Is Edward Snowden a 'real' spy?

And does it really matter?

NBCNews/Courtesy via Reuters
'NBC Nightly News' anchor and managing editor Brian Williams poses with former defense contractor Edward Snowden during an interview in Moscow, in this undated photo.

Edward Snowden says he's a spy. True?

Not really.

If a spy is anyone who has worked at a spy agency then, sure, he's a spy, having worked at both the National Security Agency (NSA) and the Central Intelligence Agency (CIA) before legging it to Hong Kong and on to Russia last year. But that's not what the word commonly means.

His claim, to NBC's Brian Williams, that he "trained as a spy," doesn't make him any more of a spy than taking a hostile environment training course for journalists run by a bunch of retired Royal Marines makes you a commando. Nor does extensive first aid training make you a combat medic.

Snowden was given a cover identity when he was working for the CIA in Switzerland on network security? Quite plausible. That's standard practice for almost all CIA employees working overseas. But again, not spying. He admits as much in his interview with Mr. Williams.

"I don't work with people. I don't recruit agents. What I do is I put systems to work for the United States. And I've done that at all levels from – from the bottom on the ground all the way to the top."

Building computer systems isn't spying. But if he's claiming that he was designing and running electronic penetration operations, he's being remarkably coy about the details – particularly given how much information he has revealed to the public about the NSA's and foreign intelligence partners operations around the world. 

Why does he care? Unclear – though it smacks of hurt vanity. "Spy" after all sounds sexier than "computer security technician" or "technical analyst."

Still, if he did have a lot of high-level spy training, it would appear that either the training stinks or he was an exceptionally poor student, judging by his actions.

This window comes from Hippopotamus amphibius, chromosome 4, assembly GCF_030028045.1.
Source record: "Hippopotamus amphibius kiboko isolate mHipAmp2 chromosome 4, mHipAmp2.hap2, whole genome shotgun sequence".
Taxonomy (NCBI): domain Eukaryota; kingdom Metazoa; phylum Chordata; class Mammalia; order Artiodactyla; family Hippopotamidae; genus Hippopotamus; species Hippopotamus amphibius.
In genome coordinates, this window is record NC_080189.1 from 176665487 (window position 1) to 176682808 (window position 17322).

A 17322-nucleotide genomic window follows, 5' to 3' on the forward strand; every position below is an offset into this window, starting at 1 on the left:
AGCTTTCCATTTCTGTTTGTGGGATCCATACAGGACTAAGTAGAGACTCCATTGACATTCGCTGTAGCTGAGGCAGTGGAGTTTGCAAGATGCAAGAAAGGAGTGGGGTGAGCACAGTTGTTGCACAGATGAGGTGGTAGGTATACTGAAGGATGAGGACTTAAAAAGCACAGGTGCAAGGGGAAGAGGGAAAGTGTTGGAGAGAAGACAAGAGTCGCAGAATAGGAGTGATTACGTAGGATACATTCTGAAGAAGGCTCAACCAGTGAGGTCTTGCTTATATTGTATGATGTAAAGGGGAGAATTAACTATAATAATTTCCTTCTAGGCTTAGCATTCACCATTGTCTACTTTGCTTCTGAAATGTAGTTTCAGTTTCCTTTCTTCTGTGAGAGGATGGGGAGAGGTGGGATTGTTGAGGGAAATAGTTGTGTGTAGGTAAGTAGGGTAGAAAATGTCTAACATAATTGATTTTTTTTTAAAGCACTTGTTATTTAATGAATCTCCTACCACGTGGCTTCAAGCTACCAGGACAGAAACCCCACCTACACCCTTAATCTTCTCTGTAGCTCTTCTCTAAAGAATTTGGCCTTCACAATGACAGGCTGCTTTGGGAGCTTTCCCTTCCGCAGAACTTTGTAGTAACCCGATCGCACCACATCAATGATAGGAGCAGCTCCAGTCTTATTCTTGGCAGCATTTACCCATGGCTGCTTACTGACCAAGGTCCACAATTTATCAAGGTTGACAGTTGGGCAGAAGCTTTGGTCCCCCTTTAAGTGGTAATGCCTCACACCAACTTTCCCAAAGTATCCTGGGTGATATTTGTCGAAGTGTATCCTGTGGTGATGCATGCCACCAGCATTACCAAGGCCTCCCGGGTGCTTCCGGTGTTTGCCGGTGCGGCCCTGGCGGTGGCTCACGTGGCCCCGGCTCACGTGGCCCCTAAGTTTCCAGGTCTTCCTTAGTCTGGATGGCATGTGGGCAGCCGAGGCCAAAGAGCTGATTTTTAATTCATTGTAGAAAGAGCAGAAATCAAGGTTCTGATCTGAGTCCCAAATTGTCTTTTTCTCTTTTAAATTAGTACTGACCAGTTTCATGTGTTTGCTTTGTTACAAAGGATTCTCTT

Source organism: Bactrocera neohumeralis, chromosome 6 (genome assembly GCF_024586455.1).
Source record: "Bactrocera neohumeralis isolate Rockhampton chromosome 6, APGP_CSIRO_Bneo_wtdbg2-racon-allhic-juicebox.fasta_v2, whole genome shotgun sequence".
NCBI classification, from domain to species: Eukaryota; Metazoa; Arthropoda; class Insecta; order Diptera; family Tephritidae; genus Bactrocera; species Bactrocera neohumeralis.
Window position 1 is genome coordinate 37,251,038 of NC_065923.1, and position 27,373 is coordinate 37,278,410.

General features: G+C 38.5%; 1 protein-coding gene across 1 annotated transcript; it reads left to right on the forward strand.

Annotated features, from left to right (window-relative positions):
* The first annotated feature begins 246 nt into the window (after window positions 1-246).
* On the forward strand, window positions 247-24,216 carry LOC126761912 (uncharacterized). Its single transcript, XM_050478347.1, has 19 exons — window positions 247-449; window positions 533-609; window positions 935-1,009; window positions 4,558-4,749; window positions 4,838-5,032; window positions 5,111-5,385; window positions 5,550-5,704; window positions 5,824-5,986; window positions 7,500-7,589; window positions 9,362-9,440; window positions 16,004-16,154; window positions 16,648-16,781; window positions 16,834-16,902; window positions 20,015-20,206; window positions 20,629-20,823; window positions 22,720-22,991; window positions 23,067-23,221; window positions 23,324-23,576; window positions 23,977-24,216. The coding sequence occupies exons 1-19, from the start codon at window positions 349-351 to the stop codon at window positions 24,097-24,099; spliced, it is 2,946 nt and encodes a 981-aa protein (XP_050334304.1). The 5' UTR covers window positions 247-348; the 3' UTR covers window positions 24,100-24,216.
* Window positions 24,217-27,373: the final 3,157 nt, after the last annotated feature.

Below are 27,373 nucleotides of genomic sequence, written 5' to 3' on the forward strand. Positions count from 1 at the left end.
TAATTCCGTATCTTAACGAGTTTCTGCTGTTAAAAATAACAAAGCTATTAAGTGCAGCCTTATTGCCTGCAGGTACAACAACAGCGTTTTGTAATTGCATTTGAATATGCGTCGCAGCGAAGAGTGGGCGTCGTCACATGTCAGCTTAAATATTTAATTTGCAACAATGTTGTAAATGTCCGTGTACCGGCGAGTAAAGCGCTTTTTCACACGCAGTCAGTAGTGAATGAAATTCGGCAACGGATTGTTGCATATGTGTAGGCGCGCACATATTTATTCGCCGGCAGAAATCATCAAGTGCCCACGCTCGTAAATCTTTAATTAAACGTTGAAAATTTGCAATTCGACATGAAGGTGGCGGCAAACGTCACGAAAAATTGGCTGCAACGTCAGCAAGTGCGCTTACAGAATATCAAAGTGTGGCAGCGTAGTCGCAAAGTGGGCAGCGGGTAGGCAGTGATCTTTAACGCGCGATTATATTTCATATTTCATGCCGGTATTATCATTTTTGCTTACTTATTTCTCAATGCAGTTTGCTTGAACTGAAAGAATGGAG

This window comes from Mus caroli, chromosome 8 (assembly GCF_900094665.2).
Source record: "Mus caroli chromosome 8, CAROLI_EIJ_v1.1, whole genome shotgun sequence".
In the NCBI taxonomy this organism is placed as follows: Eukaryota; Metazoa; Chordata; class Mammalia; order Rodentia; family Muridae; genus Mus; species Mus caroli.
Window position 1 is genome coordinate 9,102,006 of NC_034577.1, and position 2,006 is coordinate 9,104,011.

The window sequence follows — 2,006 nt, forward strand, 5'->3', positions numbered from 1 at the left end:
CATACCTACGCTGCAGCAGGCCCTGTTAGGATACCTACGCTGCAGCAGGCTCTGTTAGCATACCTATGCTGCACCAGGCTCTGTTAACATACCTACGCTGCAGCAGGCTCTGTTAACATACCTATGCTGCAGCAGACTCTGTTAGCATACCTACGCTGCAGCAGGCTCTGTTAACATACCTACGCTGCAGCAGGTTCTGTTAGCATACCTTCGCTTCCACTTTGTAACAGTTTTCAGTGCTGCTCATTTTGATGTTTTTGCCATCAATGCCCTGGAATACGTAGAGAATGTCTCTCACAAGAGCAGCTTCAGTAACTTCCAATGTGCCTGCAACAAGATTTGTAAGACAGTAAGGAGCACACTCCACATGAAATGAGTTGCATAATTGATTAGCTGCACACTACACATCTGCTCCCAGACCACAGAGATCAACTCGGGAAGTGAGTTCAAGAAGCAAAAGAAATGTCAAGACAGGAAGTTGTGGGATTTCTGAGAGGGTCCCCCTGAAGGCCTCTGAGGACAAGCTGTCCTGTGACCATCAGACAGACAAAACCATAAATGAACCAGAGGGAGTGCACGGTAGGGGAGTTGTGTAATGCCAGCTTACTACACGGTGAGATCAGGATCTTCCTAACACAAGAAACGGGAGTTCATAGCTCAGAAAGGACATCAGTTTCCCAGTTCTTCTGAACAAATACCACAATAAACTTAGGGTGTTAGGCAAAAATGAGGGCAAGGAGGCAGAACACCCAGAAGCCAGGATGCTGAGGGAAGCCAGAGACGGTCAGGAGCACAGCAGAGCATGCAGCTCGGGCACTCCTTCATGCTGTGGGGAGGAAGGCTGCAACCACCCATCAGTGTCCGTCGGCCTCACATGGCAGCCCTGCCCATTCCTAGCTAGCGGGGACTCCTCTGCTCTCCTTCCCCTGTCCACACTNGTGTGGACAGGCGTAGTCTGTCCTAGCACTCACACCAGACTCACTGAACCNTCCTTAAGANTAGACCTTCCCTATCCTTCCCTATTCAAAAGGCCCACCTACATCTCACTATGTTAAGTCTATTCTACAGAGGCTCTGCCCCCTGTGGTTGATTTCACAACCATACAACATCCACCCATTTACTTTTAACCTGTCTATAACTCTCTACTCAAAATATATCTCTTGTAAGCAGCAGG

Snowden has said that he'd planned his leak for months in advance, and boasted that he had saved enough money to maintain his independence for years (though in November of last year his Russian lawyer, who also works with the country's FSB security service, said Snowden was out of cash.) He told Williams he didn't want to stay in Russia. "I had a flight booked to Cuba onwards to Latin America, and I was stopped because the United States government decided to revoke my passport and trap me in Moscow Airport."

So a trained American spy only started making arrangements for his flight after he'd blown his own cover. And thought that China (Hong Kong), Russia, or Cuba were good choices for someone eager to present themselves as a patriotic whistleblower. As for his passport being revoked – well, yes. That's pretty standard when trying to catch an absconding fugitive. Wouldn't a spy know that, too?

Meanwhile, the writer Glenn Greenwald has promised more leaks of Snowden documents. The vast majority of the stories revealed thus far (aside from the first two) have been about foreign intelligence targets – not US citizens – and American spies allege that he's done serious harm to US intelligence capabilities and national security.

How true is that? Unclear. The Guardian requested a release of the Defense Intelligence Agency's assessment of the Snowden damage, and received a document that was comically redacted. The document says Snowden's "Information compromise... will have GRAVE impact on US national defense" which is followed by a whole bunch of presumably whited out text. 

On page six the DIA writes "The scope of the compromised knowledge related to US intelligence capabilities is staggering." The rest of the page is entirely redacted.

For now, Snowden's interest in avoiding US jail and Russia's interest in hosting a man whose revelations have proven damaging to a great rival will likely continue to intersect.

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